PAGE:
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2020 NFL mock draft: Falcons focus on the DL and make Georgia fans happy in Dane Brugler’s 7 rounder

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The Falcons don’t sweat cornerback in this one.

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NFL Combine - Day 3 Photo by Michael Hickey/Getty Images

It’s mock draft season for a little longer, so we may as well embrace it.

Today, I wanted to take a closer look at a 7 round mock from The Athletic’s Dane Brugler. He’s a savvy draft analyst who generally puts in the work to understand team needs, so I was looking forward to seeing who he gave the Falcons in his latest mock effort.

Here’s the haul Brugler came away with:

Round 1, #16: DE K’Lavon Chaisson, LSU

Round 2, #47: DT Jordan Elliott, Missouri

Round 3, #78: QB Jake Fromm, Georgia

Round 4, #119: RB/WR Antonio Gibson, Memphis

Round 4, #143: CB Darnay Holmes, UCLA

Round 7, #228: WR Quintez Cephus, Wisconsin


At first glance, this class hits all the right notes. The Falcons walk away with two potential difference makers on the defensive line in Chaisson and Elliott, a longterm developmental QB in Fromm, a pair of intriguing potential playmakers in Gibson and Cephus, and a promising reserve cornerback who could push to start down the line. There’s plenty of talent in that group, for certain, and there would be zero complaints from me if Chaisson was the pick at #16, so long as Kinlaw wasn’t on the board.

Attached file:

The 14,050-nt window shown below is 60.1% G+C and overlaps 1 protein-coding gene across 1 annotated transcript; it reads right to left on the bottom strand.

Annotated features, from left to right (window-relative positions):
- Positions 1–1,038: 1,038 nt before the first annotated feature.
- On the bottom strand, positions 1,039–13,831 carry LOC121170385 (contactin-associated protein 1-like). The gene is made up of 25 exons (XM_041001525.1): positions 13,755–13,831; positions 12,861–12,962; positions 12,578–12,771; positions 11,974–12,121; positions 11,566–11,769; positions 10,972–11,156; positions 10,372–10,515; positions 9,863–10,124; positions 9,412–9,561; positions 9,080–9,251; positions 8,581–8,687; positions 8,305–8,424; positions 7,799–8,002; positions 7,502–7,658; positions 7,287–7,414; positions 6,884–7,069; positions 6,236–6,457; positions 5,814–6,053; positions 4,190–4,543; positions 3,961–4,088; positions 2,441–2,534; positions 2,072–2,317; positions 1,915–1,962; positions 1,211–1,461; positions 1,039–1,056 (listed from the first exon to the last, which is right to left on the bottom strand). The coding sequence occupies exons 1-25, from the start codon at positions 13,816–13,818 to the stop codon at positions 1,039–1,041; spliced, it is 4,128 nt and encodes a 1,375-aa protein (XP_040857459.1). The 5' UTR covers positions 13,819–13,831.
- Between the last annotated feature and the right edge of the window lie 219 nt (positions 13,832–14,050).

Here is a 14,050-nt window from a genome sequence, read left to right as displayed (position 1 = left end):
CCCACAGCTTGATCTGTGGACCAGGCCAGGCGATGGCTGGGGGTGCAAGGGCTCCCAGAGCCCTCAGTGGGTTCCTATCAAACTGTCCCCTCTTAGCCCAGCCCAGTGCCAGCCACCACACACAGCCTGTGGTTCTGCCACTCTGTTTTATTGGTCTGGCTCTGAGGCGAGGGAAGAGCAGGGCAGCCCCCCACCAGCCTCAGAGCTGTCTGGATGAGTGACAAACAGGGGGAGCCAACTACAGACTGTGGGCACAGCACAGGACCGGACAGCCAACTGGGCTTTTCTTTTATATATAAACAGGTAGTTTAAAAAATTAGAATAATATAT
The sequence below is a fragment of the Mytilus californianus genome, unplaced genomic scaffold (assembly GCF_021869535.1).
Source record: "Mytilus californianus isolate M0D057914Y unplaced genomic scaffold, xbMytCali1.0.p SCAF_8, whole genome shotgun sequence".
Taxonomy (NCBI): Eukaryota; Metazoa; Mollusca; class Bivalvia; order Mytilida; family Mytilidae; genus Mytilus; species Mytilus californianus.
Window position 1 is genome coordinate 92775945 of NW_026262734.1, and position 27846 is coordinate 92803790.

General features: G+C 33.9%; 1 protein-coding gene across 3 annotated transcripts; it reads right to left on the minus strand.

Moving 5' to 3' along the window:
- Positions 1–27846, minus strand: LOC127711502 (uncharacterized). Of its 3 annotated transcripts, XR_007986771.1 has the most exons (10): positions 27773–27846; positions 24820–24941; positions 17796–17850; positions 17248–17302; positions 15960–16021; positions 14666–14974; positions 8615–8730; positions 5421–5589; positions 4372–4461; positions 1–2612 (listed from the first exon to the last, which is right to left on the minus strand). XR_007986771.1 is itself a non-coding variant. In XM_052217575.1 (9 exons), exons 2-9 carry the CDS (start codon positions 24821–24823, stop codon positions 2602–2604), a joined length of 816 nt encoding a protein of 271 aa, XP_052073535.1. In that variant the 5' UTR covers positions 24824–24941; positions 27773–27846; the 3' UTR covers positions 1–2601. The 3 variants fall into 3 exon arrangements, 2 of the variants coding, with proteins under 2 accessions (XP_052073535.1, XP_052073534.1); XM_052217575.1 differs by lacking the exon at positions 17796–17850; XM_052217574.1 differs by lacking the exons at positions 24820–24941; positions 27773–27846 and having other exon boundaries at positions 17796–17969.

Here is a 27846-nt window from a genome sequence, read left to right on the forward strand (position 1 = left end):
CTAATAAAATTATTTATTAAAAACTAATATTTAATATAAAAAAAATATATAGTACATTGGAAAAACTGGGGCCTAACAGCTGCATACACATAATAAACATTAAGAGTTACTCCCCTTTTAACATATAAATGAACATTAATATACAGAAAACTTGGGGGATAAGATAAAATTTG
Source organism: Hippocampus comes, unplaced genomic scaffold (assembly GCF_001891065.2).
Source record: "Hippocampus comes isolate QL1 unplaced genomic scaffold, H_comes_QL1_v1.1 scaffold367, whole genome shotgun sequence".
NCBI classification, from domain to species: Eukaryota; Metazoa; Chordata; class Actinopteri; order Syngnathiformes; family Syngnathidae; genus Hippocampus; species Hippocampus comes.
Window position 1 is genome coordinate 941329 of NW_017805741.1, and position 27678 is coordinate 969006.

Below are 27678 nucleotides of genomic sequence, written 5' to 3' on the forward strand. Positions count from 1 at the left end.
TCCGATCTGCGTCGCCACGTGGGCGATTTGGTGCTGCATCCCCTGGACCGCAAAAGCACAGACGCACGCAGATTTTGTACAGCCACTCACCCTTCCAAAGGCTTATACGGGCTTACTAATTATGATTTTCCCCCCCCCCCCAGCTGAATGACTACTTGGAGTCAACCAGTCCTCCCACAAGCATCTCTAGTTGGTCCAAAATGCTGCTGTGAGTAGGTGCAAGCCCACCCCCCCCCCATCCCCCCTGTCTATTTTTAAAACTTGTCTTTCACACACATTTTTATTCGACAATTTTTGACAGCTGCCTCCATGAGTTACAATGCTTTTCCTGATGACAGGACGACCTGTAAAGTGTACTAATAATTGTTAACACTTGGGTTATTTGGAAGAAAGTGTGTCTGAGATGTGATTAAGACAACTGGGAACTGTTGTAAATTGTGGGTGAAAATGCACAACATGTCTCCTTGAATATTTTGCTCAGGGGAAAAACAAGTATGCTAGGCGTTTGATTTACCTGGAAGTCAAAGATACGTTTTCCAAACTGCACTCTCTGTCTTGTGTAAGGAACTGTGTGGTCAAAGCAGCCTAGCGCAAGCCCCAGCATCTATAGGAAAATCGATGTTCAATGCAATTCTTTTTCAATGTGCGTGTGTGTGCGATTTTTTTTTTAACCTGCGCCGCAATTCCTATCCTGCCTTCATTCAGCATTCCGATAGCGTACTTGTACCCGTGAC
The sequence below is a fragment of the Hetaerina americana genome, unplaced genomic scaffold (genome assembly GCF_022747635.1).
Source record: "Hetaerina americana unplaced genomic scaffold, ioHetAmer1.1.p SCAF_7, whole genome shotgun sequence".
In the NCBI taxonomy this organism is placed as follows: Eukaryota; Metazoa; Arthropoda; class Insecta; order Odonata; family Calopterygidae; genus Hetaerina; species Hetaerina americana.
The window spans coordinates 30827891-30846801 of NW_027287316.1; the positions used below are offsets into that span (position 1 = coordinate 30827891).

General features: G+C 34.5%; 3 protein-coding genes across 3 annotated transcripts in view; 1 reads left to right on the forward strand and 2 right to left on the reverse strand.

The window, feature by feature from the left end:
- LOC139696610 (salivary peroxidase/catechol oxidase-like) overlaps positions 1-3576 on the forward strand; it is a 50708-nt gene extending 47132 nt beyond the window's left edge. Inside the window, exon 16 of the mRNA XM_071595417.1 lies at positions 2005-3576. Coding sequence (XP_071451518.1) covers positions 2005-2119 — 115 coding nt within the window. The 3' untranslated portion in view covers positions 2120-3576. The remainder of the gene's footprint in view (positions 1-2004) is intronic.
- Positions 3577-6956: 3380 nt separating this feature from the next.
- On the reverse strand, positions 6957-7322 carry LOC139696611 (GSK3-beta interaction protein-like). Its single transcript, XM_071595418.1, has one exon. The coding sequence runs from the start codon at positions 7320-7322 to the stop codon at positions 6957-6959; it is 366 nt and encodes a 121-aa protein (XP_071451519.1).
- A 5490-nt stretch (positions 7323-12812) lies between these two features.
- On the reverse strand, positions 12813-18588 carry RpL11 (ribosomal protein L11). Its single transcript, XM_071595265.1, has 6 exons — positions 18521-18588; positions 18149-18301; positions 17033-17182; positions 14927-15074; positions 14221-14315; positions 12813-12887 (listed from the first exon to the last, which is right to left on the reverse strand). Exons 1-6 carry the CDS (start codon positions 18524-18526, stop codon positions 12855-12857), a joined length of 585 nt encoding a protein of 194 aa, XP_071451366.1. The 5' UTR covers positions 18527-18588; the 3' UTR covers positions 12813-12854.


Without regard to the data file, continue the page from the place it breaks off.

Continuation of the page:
The problem is that it leaves the Falcons with some major, major holes that they’ll have to address through free agency bargain shopping. Holmes simply is not ready to step into a major role in the cornerback group, putting more pressure on Isaiah Oliver, Kendall Sheffield, and possibly Damontae Kazee to step up and play at a high level. In this scenario, the Falcons don’t address the backup center or guard picture at all, and they don’t touch linebacker, a position where they’re still quite thin. Their net additions on offense are two potential playmakers—always welcome but hardly necessary given their talent level—and a reserve quarterback who may or may not actually be more promising than Danny Etling and Kurt Benkert. I’m sure that last point is going to be pretty divisive, but I’d suggest it’s fair.

Given the team’s needs, both present and future, that doesn’t feel like the best use of their draft capital.

While there are plenty of intriguing players in this hypothetical class, I think I’d prefer the Falcons went in a different direction at the end of the day. If they do wind up hitting the defensive line hard early, I’d be more than fine with it so long as they prioritize their later additions differently.